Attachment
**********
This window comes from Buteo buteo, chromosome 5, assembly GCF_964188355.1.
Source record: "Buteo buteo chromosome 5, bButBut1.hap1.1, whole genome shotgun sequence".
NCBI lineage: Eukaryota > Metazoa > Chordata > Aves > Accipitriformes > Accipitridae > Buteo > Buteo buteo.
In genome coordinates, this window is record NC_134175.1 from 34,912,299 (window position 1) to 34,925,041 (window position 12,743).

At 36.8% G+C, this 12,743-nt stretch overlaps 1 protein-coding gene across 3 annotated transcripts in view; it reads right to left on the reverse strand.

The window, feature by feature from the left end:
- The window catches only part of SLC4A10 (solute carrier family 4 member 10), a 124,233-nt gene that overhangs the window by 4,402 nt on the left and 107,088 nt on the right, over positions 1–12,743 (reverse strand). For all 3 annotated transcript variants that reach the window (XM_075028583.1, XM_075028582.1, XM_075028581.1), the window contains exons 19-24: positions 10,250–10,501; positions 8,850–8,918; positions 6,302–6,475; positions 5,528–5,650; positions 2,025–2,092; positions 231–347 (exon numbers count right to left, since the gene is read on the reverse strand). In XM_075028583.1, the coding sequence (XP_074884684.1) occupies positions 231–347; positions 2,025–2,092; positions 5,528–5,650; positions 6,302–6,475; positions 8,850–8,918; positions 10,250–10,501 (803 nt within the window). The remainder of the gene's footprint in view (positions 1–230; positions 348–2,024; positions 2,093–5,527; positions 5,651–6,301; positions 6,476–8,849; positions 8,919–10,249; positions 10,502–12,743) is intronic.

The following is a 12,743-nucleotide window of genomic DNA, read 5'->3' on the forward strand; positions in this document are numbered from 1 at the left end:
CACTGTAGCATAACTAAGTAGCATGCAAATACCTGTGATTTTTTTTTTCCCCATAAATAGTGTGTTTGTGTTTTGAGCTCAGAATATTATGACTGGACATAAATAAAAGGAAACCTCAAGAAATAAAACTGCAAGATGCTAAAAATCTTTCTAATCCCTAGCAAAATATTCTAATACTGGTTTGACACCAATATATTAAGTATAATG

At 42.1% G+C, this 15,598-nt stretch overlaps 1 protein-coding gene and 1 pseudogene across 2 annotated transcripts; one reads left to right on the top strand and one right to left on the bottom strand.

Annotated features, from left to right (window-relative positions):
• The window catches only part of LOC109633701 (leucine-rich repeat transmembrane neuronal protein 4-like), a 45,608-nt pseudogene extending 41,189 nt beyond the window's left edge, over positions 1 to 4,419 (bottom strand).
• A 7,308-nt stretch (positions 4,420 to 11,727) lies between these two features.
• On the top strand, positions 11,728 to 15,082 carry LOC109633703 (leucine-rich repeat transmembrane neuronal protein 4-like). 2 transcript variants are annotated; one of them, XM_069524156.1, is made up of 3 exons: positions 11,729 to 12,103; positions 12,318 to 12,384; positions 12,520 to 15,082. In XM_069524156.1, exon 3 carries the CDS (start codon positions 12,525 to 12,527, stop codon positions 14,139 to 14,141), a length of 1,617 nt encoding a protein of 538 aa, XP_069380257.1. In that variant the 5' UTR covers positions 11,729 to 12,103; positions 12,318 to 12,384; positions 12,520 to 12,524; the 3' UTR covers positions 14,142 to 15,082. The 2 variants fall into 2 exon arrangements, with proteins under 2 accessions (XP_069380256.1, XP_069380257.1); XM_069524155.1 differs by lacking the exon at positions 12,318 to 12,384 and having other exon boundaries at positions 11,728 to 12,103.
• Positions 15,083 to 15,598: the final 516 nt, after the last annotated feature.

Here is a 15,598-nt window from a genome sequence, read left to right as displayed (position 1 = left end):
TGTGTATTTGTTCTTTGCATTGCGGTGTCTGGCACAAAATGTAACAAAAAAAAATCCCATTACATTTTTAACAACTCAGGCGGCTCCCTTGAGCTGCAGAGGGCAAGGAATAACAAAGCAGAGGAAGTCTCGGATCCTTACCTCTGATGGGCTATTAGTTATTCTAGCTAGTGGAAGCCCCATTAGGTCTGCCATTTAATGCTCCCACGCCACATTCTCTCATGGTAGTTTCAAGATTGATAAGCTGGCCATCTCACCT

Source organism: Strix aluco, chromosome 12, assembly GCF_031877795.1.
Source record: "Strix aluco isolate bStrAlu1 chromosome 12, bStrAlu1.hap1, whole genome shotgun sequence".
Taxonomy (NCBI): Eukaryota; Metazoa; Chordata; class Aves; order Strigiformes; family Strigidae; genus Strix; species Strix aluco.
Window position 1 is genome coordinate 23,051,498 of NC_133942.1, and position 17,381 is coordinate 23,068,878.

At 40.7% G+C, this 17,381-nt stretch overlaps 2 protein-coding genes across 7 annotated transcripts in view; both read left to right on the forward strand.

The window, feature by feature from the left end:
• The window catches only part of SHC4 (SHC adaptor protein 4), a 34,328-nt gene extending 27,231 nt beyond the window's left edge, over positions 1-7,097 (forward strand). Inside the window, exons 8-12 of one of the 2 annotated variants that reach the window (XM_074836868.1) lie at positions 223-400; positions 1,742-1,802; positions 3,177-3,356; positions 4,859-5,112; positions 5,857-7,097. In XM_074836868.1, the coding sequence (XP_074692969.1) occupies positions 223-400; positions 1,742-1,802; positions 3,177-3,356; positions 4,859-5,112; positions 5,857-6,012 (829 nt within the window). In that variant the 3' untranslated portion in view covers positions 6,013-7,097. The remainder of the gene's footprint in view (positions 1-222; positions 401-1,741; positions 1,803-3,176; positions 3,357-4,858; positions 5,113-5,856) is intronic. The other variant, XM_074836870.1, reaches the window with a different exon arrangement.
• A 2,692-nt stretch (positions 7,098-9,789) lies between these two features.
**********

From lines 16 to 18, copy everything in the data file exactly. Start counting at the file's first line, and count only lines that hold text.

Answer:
Here is a 15,598-nt window from a genome sequence, read left to right as displayed (position 1 = left end):
TGTGTATTTGTTCTTTGCATTGCGGTGTCTGGCACAAAATGTAACAAAAAAAAATCCCATTACATTTTTAACAACTCAGGCGGCTCCCTTGAGCTGCAGAGGGCAAGGAATAACAAAGCAGAGGAAGTCTCGGATCCTTACCTCTGATGGGCTATTAGTTATTCTAGCTAGTGGAAGCCCCATTAGGTCTGCCATTTAATGCTCCCACGCCACATTCTCTCATGGTAGTTTCAAGATTGATAAGCTGGCCATCTCACCT

Source organism: Strix aluco, chromosome 12, assembly GCF_031877795.1.